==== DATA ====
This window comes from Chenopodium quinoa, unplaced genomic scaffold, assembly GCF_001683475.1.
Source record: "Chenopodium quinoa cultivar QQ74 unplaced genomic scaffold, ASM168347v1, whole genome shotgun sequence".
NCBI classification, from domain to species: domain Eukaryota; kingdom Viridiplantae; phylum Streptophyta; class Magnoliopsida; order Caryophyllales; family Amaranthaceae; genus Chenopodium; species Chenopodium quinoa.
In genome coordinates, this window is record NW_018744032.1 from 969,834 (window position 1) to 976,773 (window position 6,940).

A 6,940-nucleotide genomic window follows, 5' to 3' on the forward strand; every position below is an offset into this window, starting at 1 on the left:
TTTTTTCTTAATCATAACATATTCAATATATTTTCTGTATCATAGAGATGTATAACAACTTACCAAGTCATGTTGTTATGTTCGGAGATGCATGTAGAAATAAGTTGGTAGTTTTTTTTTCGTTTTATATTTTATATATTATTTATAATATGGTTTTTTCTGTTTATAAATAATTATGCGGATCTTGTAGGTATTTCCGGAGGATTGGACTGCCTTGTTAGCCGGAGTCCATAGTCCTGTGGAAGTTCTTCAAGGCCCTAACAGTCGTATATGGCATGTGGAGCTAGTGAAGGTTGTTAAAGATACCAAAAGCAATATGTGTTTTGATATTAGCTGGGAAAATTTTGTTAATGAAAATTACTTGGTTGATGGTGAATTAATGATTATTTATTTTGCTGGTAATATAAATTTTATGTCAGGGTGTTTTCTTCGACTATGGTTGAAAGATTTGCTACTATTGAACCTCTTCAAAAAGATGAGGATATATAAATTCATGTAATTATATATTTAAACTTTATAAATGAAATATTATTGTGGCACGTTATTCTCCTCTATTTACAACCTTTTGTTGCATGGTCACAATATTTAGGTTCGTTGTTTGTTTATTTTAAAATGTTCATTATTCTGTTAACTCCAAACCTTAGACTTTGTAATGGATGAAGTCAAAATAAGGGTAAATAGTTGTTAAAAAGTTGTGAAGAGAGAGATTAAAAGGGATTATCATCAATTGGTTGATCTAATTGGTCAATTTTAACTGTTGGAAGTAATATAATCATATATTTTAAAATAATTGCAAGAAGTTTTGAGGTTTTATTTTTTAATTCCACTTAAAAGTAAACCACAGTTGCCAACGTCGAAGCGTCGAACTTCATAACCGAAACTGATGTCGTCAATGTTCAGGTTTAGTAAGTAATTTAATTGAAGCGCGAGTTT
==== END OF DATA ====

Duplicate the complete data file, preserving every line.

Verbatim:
This window comes from Chenopodium quinoa, unplaced genomic scaffold, assembly GCF_001683475.1.
Source record: "Chenopodium quinoa cultivar QQ74 unplaced genomic scaffold, ASM168347v1, whole genome shotgun sequence".
NCBI classification, from domain to species: domain Eukaryota; kingdom Viridiplantae; phylum Streptophyta; class Magnoliopsida; order Caryophyllales; family Amaranthaceae; genus Chenopodium; species Chenopodium quinoa.
In genome coordinates, this window is record NW_018744032.1 from 969,834 (window position 1) to 976,773 (window position 6,940).

A 6,940-nucleotide genomic window follows, 5' to 3' on the forward strand; every position below is an offset into this window, starting at 1 on the left:
TTTTTTCTTAATCATAACATATTCAATATATTTTCTGTATCATAGAGATGTATAACAACTTACCAAGTCATGTTGTTATGTTCGGAGATGCATGTAGAAATAAGTTGGTAGTTTTTTTTTCGTTTTATATTTTATATATTATTTATAATATGGTTTTTTCTGTTTATAAATAATTATGCGGATCTTGTAGGTATTTCCGGAGGATTGGACTGCCTTGTTAGCCGGAGTCCATAGTCCTGTGGAAGTTCTTCAAGGCCCTAACAGTCGTATATGGCATGTGGAGCTAGTGAAGGTTGTTAAAGATACCAAAAGCAATATGTGTTTTGATATTAGCTGGGAAAATTTTGTTAATGAAAATTACTTGGTTGATGGTGAATTAATGATTATTTATTTTGCTGGTAATATAAATTTTATGTCAGGGTGTTTTCTTCGACTATGGTTGAAAGATTTGCTACTATTGAACCTCTTCAAAAAGATGAGGATATATAAATTCATGTAATTATATATTTAAACTTTATAAATGAAATATTATTGTGGCACGTTATTCTCCTCTATTTACAACCTTTTGTTGCATGGTCACAATATTTAGGTTCGTTGTTTGTTTATTTTAAAATGTTCATTATTCTGTTAACTCCAAACCTTAGACTTTGTAATGGATGAAGTCAAAATAAGGGTAAATAGTTGTTAAAAAGTTGTGAAGAGAGAGATTAAAAGGGATTATCATCAATTGGTTGATCTAATTGGTCAATTTTAACTGTTGGAAGTAATATAATCATATATTTTAAAATAATTGCAAGAAGTTTTGAGGTTTTATTTTTTAATTCCACTTAAAAGTAAACCACAGTTGCCAACGTCGAAGCGTCGAACTTCATAACCGAAACTGATGTCGTCAATGTTCAGGTTTAGTAAGTAATTTAATTGAAGCGCGAGTTT